A temperature of 2 to 3 billion degrees Kelvin -- hotter than the
interior of any known star -- has been achieved in a lab in New Mexico.
temperature record was set recently in a test shot at the Z Pinch
device at Sandia National Laboratory, where an immense amount of electrical
charge is stored in a device called a Marx generator. Many
capacitors in parallel are charged up and then suddenly switched
into a series configuration, generating a voltage of 8 million volts.
The process captured in a famous photograph, see
Physics News Graphics.
This colossal electrical discharge constitutes a current of 20
million amps passing through a cylindrical array of wires, which
implodes. The imploding material reaches the record high
temperature and also emits a large amount of X-ray energy
(see PNU 702).
Why the implosion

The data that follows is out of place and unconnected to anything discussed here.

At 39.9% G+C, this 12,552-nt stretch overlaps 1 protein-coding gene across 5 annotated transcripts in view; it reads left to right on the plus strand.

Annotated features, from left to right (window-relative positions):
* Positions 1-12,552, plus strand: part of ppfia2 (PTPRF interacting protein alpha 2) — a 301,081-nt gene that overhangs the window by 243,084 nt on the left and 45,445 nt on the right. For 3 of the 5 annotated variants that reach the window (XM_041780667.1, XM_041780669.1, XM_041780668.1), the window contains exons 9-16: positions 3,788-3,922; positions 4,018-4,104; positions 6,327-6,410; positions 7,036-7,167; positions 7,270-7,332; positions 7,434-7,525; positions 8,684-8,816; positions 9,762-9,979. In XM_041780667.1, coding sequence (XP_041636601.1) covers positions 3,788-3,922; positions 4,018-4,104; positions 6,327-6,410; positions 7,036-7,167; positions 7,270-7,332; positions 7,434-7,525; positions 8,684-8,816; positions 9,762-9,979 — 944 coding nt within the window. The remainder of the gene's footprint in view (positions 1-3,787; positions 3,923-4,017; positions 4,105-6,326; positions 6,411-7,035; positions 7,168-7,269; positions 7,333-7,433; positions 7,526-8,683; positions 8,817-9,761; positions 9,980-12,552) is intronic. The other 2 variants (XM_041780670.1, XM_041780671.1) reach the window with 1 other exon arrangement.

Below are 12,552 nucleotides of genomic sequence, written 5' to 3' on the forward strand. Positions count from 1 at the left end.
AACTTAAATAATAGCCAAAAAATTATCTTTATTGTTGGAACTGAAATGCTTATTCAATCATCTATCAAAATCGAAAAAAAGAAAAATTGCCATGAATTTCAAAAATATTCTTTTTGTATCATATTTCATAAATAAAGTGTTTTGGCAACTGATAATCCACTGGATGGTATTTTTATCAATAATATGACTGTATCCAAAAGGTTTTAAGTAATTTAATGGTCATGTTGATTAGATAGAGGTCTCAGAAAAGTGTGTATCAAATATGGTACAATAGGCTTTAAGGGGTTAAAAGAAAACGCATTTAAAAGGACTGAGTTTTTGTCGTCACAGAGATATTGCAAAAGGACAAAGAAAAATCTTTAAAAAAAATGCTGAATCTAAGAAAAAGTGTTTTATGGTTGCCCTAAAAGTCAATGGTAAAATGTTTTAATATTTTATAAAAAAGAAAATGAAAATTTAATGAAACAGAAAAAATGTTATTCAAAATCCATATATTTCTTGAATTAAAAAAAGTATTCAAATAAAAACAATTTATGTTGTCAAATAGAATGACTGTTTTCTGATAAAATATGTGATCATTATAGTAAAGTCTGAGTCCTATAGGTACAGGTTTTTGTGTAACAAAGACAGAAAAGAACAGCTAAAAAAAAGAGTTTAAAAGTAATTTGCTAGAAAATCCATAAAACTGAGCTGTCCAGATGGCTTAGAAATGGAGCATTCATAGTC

process should be so hot, and why it generates X-rays so efficiently
(10-15 percent of all electrical energy is turned into soft X-rays), has
been a mystery.
Now Malcolm Haines of Imperial College, in London, and his
colleagues, think they have an explanation. In the hot fireball
formed after the jolt of electricity passes through, they believe,
the powerful magnetic field sets in motion a myriad of tiny vortices
(through instabilities in the plasma), which in turn are damped out
by the viscosity of the plasma, which is made of ionized atoms.
In the space of
only a few nanoseconds, a great deal of magnetic energy is converted
into the thermal energy of the plasma. Last but not least, the hot
ions transfer much energy to the relatively cool electrons, energy
which is radiated away in the form of X-rays.
Haines et al.,
Physical Review Letters,
24 February 2006
Contact Malcolm Haines, firstname.lastname@example.org
Image at Physics News Graphics